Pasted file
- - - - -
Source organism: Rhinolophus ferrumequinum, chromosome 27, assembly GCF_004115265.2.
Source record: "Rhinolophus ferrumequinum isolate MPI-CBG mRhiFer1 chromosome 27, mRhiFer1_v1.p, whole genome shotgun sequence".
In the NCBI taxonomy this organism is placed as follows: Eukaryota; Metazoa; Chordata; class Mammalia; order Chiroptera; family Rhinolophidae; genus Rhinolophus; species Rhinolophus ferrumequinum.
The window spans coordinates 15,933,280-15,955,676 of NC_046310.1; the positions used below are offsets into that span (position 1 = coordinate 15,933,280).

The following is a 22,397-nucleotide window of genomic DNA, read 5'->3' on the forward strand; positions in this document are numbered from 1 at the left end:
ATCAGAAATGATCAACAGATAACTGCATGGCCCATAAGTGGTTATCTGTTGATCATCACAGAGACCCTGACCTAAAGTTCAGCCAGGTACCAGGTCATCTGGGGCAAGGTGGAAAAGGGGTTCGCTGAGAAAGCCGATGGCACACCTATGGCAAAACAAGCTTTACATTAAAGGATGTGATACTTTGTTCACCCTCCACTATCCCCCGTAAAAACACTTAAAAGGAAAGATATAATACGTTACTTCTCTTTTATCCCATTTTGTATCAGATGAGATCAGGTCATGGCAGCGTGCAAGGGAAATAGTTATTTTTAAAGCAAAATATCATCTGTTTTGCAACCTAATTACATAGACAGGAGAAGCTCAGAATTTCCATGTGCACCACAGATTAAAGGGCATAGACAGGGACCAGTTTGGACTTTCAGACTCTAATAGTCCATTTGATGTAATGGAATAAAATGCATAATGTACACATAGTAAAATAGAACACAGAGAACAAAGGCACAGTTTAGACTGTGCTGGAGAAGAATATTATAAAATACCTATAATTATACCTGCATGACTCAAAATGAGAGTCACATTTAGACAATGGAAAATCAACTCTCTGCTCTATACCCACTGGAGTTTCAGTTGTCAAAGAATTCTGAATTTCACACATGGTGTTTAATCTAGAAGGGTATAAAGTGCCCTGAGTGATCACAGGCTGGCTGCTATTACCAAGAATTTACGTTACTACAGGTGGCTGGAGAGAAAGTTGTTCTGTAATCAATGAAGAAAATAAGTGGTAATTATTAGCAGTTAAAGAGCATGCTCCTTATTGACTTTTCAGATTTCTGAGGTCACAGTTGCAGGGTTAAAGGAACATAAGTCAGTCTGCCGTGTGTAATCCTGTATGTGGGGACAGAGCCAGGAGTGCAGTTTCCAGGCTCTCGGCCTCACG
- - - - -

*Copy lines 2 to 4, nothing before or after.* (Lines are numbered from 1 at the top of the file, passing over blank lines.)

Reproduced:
Source record: "Rhinolophus ferrumequinum isolate MPI-CBG mRhiFer1 chromosome 27, mRhiFer1_v1.p, whole genome shotgun sequence".
In the NCBI taxonomy this organism is placed as follows: Eukaryota; Metazoa; Chordata; class Mammalia; order Chiroptera; family Rhinolophidae; genus Rhinolophus; species Rhinolophus ferrumequinum.
The window spans coordinates 15,933,280-15,955,676 of NC_046310.1; the positions used below are offsets into that span (position 1 = coordinate 15,933,280).